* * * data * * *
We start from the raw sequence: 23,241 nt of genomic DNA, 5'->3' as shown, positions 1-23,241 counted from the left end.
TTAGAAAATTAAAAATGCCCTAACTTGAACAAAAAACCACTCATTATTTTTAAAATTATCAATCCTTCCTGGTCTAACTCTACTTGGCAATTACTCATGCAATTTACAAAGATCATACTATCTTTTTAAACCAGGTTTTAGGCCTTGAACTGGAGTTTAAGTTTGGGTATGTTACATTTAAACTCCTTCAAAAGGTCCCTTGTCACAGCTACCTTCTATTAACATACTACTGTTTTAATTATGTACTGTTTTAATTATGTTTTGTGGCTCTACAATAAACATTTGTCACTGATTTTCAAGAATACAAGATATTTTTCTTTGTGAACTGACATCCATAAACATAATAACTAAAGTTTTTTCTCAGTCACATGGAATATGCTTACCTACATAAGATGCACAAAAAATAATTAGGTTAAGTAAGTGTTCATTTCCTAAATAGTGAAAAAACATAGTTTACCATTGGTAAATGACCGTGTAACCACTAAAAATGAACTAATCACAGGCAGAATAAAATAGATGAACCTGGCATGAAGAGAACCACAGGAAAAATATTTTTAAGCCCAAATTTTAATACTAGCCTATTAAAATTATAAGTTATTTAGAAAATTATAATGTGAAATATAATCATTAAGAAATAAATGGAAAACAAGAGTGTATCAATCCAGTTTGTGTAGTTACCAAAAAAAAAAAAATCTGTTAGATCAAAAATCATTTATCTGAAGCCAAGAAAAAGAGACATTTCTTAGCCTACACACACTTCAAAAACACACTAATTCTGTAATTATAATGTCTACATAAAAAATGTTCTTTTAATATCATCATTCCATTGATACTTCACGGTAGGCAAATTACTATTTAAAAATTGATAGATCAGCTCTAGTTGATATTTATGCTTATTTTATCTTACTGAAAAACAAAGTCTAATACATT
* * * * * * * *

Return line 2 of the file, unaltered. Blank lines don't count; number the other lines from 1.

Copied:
TTAGAAAATTAAAAATGCCCTAACTTGAACAAAAAACCACTCATTATTTTTAAAATTATCAATCCTTCCTGGTCTAACTCTACTTGGCAATTACTCATGCAATTTACAAAGATCATACTATCTTTTTAAACCAGGTTTTAGGCCTTGAACTGGAGTTTAAGTTTGGGTATGTTACATTTAAACTCCTTCAAAAGGTCCCTTGTCACAGCTACCTTCTATTAACATACTACTGTTTTAATTATGTACTGTTTTAATTATGTTTTGTGGCTCTACAATAAACATTTGTCACTGATTTTCAAGAATACAAGATATTTTTCTTTGTGAACTGACATCCATAAACATAATAACTAAAGTTTTTTCTCAGTCACATGGAATATGCTTACCTACATAAGATGCACAAAAAATAATTAGGTTAAGTAAGTGTTCATTTCCTAAATAGTGAAAAAACATAGTTTACCATTGGTAAATGACCGTGTAACCACTAAAAATGAACTAATCACAGGCAGAATAAAATAGATGAACCTGGCATGAAGAGAACCACAGGAAAAATATTTTTAAGCCCAAATTTTAATACTAGCCTATTAAAATTATAAGTTATTTAGAAAATTATAATGTGAAATATAATCATTAAGAAATAAATGGAAAACAAGAGTGTATCAATCCAGTTTGTGTAGTTACCAAAAAAAAAAAAATCTGTTAGATCAAAAATCATTTATCTGAAGCCAAGAAAAAGAGACATTTCTTAGCCTACACACACTTCAAAAACACACTAATTCTGTAATTATAATGTCTACATAAAAAATGTTCTTTTAATATCATCATTCCATTGATACTTCACGGTAGGCAAATTACTATTTAAAAATTGATAGATCAGCTCTAGTTGATATTTATGCTTATTTTATCTTACTGAAAAACAAAGTCTAATACATT